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The role of the e3 ligase cbl-B in murine dendritic cells.

Wallner S, Lutz-Nicoladoni C, Tripp CH, Gastl G, Baier G, Penninger JM, Stoitzner P, Wolf D - PLoS ONE (2013)

Bottom Line: However, cblb-/- BMDCs are equally effective in inducing antigen-specific T cell responses when compared to wildtype BMDCs both in vitro and in vivo.In line with these observations, cblb-/- peptide-pulsed BMDCs are equally effective vaccines against OVA-expressing B16 tumors in vivo when compared to wildtype BMDCs.We conclude that in contrast to c-Cbl, Cbl-b plays only a limited role in the induction of Ag-specific T cell responses by murine BMDCs in vitro and in vivo.

View Article: PubMed Central - PubMed

Affiliation: Laboratory of Tumor Immunology, Tyrolean Cancer Research Institute, Innsbruck, Austria.

ABSTRACT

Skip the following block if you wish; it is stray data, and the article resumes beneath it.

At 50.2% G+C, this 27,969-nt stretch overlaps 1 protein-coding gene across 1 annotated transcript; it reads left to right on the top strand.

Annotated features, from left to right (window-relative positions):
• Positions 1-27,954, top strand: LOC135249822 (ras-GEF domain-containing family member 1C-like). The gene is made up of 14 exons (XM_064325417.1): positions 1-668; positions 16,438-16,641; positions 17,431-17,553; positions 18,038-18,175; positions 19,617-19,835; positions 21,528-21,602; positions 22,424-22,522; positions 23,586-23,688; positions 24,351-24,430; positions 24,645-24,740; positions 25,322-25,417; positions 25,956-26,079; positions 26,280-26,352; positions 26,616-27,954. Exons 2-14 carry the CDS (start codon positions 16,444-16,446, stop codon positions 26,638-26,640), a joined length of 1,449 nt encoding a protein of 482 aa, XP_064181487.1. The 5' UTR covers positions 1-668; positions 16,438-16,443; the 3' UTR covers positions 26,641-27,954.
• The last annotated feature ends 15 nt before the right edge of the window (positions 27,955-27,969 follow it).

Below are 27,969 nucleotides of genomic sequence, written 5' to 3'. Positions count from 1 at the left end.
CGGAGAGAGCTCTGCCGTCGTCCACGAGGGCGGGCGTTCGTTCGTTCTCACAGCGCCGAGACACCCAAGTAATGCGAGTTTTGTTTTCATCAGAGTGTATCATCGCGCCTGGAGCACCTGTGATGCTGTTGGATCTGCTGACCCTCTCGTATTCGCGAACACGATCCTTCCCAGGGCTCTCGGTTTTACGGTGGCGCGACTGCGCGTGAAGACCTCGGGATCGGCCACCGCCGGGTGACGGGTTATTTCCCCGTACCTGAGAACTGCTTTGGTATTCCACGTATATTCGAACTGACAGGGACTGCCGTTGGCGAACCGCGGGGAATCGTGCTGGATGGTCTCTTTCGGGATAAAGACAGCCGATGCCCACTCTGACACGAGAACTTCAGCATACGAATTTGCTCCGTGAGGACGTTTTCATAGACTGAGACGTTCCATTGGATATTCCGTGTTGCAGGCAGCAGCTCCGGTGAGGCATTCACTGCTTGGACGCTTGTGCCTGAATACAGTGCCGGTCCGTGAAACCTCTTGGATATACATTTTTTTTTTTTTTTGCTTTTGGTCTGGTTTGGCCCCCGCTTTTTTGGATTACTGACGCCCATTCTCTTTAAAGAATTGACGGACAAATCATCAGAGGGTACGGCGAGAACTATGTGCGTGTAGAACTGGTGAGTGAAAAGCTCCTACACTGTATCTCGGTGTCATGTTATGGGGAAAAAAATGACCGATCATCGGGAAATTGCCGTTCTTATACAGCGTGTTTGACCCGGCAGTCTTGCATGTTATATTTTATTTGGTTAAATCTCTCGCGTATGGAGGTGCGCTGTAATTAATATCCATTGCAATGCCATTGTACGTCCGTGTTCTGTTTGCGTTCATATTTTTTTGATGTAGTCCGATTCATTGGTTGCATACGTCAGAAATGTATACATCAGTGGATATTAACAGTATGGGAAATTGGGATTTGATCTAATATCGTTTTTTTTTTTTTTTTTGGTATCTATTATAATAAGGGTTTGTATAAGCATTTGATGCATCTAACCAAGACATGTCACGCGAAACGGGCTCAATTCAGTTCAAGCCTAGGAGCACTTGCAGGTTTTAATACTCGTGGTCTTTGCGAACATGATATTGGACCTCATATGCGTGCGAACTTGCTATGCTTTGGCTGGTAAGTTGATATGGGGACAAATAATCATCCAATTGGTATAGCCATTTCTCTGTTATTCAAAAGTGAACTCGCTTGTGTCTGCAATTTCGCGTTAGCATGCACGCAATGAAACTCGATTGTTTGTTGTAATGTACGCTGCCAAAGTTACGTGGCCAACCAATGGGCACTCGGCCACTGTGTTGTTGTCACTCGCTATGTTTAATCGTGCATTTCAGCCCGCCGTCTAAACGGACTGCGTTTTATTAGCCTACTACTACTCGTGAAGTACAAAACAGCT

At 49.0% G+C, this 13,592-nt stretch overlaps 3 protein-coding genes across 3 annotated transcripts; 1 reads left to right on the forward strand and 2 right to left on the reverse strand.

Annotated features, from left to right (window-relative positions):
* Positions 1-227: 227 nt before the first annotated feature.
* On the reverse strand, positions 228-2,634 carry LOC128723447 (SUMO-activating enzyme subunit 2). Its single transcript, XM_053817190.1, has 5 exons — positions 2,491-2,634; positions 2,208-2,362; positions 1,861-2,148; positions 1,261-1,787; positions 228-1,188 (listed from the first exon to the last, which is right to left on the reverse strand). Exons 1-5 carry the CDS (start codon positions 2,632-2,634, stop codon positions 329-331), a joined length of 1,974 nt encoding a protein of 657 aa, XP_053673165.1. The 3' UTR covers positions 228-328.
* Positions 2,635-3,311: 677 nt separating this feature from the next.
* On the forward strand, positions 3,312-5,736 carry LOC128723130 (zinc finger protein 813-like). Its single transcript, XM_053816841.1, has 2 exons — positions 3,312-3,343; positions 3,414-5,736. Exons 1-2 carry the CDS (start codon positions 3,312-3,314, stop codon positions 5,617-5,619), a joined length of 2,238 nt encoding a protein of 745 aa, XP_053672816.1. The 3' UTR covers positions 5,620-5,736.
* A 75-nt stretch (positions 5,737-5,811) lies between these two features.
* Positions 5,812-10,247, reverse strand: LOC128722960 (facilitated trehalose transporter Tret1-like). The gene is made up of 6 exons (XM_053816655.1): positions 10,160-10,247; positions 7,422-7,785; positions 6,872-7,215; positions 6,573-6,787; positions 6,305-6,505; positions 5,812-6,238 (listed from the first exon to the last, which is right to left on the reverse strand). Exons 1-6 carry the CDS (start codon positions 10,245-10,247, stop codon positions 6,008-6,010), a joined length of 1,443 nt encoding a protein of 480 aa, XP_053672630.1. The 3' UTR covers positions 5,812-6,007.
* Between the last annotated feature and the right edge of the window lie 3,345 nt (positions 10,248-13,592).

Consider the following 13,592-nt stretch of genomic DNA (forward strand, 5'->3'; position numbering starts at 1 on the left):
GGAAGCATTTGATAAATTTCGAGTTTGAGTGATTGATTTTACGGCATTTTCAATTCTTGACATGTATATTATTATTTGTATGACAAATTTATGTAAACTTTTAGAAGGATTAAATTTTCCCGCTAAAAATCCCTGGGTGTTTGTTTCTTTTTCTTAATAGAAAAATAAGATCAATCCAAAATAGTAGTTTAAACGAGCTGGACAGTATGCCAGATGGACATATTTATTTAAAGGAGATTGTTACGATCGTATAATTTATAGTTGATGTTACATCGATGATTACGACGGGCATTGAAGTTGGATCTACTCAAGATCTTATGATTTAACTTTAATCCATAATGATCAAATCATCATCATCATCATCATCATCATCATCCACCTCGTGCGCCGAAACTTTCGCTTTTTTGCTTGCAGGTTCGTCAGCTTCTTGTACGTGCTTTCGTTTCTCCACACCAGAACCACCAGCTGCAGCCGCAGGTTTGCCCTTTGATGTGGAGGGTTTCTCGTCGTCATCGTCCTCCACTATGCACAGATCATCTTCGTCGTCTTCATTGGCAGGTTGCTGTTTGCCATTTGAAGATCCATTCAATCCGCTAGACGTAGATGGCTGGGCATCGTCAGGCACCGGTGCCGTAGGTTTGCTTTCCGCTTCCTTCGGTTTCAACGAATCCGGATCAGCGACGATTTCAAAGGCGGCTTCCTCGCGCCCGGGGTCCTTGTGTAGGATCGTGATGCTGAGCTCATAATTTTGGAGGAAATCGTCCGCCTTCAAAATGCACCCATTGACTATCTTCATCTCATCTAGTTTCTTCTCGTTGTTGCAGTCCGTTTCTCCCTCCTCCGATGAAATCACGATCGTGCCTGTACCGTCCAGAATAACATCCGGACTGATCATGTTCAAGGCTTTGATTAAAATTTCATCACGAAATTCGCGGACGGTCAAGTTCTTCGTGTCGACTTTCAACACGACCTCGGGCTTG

Dendritic cells (DCs) are potent antigen-presenting cells with a promising potential in cancer immunotherapy. Cbl proteins are E3 ubiquitin ligases and have been implicated in regulating the functional activity of various immune cells. As an example, c-Cbl negatively affects DC activation. We here describe that another member of the Cbl-protein family (i.e. Cbl-b) is highly expressed in murine bone-marrow-derived DCs (BMDCs). Differentiation of cblb-/- bone marrow mononuclear cells into classical BMDCs is unaltered, except enhanced induction of DEC-205 (CD205) expression. When tested in mixed-lymphocyte reaction (MLR), cblb-/- BMDCs exhibit increased allo-stimulatory capacity in vitro. BMDCs were next in vitro stimulated by various toll like receptor (TLR)-agonists (LPS, Poly(I:C), CpG) and exposed to FITC-labeled dextran. Upon TLR-stimulation, cblb-/- BMDCs produce higher levels of proinflammatory cytokines (IL-1α, IL-6 and TNF-α) and exhibit a slightly higher level of FITC-dextran uptake. To further characterize the functional significance of cblb-/- BMDCs we tested them in antigen-specific T cell responses against ovalbumin (OVA) protein and peptides, activating either CD8(+) OT-I or CD4(+) OT-II transgenic T cells. However, cblb-/- BMDCs are equally effective in inducing antigen-specific T cell responses when compared to wildtype BMDCs both in vitro and in vivo. The migratory capacity into lymph nodes during inflammation was similarly not affected by the absence of Cbl-b. In line with these observations, cblb-/- peptide-pulsed BMDCs are equally effective vaccines against OVA-expressing B16 tumors in vivo when compared to wildtype BMDCs. We conclude that in contrast to c-Cbl, Cbl-b plays only a limited role in the induction of Ag-specific T cell responses by murine BMDCs in vitro and in vivo.